"In 31 states, decent child care costs more than college tuition."
President Barack Obama, in a speech June 23
We tracked down the source of the claim: a 2013 report by Child Care Aware of America, which describes itself as the "nation's leading voice for child care."
After surveying child care providers in all 50 states, the report concludes that "in 2012, in 31 states and the District of Columbia, the average annual cost for an infant in center-based care was higher than a year's tuition and fees at a four-year public college." Among the 50 states, the costs for infant care in center-based care ranged from $5,467 in Alabama to $16,430 in Massachusetts. Tuition and fees ranged from $4,278 in Wyoming to $14,576 in New Hampshire.
That seems pretty close to what Obama said.
It's worth noting some clarifying language in the report — "for an infant in center-based care" — that is absent from Obama's statement. This is actually the highest-cost example of the four cases the report looked at.
If you look at the cost for a 4-year-old in center-based care — rather than an infant — it costs more than in-state college tuition and fees in 19 states. That's 39 percent fewer states compared with statistics for infant care.
The report also looked at costs for home-based care, which is often a less-expensive option for parents. For infants, the cost of home-based care is higher than college costs in 14 states. That's a 55 percent reduction in states compared to Obama's 31.
And for 4-year-olds, the cost of home-based care is higher than college in 10 states. That's a 68 percent reduction in states compared with Obama's 31.
So Obama chose the most dramatic number of the four presented by the report — a bit of cherry picking.
It's also worth noting that Obama's claim doesn't factor in tax credits and federal assistance for child care.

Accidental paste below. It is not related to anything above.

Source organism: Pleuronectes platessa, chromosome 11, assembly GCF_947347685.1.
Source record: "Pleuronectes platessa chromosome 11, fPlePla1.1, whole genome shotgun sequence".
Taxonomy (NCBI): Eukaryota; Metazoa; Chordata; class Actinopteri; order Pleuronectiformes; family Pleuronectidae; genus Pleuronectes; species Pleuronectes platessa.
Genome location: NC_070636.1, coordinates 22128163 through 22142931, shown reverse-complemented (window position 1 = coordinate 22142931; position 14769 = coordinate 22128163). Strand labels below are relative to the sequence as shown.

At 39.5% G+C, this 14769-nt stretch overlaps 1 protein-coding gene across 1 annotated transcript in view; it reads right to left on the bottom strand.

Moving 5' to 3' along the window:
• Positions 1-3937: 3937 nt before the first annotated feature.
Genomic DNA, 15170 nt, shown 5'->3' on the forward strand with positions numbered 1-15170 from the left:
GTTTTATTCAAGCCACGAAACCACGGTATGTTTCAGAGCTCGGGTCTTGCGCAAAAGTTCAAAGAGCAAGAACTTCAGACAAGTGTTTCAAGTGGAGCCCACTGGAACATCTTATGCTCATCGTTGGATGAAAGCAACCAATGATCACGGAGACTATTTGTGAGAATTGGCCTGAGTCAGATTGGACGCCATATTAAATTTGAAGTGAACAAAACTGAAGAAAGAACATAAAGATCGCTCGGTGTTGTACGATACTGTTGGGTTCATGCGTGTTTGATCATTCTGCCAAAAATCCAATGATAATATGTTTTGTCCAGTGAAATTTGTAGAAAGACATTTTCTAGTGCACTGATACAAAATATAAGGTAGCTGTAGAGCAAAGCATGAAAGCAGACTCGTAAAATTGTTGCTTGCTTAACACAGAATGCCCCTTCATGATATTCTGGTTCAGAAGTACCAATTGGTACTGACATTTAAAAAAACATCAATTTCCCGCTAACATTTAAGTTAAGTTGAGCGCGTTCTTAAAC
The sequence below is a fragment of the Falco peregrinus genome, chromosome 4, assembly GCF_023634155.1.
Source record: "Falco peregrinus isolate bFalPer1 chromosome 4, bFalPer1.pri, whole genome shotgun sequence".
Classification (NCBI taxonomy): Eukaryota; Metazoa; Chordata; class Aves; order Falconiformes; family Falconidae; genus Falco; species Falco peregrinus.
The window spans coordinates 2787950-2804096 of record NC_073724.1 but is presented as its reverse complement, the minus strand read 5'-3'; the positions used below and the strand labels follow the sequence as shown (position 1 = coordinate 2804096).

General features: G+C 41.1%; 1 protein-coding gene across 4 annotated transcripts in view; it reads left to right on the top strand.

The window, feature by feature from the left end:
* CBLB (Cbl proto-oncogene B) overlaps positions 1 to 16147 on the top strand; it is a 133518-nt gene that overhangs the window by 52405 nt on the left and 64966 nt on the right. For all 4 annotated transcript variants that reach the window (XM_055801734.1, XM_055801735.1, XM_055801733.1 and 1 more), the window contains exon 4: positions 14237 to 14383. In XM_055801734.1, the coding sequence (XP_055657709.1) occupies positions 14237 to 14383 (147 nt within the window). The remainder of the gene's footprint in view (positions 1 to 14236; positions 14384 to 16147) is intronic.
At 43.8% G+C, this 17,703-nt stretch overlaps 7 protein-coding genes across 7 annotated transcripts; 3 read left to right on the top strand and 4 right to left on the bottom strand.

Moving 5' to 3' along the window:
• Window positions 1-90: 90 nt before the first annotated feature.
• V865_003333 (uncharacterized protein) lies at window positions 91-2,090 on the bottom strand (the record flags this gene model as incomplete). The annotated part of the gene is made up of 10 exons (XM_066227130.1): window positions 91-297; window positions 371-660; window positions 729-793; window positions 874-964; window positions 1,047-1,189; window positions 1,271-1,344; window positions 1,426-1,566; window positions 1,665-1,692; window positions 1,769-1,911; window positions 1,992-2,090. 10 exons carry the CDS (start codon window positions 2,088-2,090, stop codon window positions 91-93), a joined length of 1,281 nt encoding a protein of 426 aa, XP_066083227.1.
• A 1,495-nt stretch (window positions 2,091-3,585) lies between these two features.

For instance, according to the child care group's study, "about 2.6 million children received federal subsidies through one of several funding sources including the Child Care and Development Block Grant, Temporary Assistance for Needy Families, and the Social Services Block Grant. Additional public funding that supports early care/education is allocated for programs such as child welfare initiatives and special education."
In addition, the report said, "parents and businesses can take advantage of tax credits for supporting child care, including the Earned Income Tax Credit, the Child Tax Credit, the Child and Dependent Care Tax Credit, and Dependent Care Assistance Programs."
All of these would reduce the cost of child care for many families. Of course, there are also tax credits and federal grants on the college side of the equation, and it's possible the benefits for college are more significant than those for child care. Still, because we don't know the impact of discounts either for child care or college costs, it adds another layer of uncertainty into Obama's seemingly crisp summary.
On balance, we rate the claim Mostly True.
Louis Jacobson, Times staff writer
Edited for print. Read the full version at PolitiFact.com.